Henry Cavendish (173I-1810) made the first measurements of electrical capacity, and he also determined very exactly the electrical conductivity of a number of different substances. Cavendish was an eccentric recluse who made little attempt to publish his findings and most of his work had to be rediscovered forty or fifty years afterwards, with result that others received the credit. An example of this was his discovery of the fundamental law of electrical flow in 1781 which had to be subsequently rediscovered by Ohm forty-six years later. He also enumerated all the laws of the division of electric currents between circuits in parallel (1776); and he determined the law according to which electric force varies as the distance. Sir Ambrose Fleming, in a masterly summary of electrical history, (26) justly describes Cavendish as the Kelvin of the 18th Century.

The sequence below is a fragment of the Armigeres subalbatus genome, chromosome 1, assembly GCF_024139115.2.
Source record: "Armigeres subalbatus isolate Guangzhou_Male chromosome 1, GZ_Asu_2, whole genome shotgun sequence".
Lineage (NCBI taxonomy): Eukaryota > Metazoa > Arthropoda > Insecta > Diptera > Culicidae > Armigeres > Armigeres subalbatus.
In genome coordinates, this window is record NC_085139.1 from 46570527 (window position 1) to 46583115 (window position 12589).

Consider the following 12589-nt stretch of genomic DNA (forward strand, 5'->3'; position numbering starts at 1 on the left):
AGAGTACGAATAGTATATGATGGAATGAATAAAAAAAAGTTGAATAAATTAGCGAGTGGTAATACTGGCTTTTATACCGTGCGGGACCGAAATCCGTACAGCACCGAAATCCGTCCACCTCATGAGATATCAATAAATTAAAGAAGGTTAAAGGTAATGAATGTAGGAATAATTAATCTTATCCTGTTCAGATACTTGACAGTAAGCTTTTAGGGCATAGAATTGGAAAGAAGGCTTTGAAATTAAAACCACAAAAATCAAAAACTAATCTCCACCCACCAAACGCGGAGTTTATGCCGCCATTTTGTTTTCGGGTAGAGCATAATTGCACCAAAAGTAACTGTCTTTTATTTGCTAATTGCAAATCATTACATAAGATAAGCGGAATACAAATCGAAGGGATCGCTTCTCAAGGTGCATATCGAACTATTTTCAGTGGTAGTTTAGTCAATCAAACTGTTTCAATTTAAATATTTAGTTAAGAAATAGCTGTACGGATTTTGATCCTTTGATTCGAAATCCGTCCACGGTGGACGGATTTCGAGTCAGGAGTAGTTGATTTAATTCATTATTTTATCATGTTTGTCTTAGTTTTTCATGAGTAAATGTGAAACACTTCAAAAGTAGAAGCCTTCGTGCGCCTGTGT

(26) FLEMING, J.A. Electricity, Ency. Brit. (1911), 11th Edn., Vol.9, p. 182.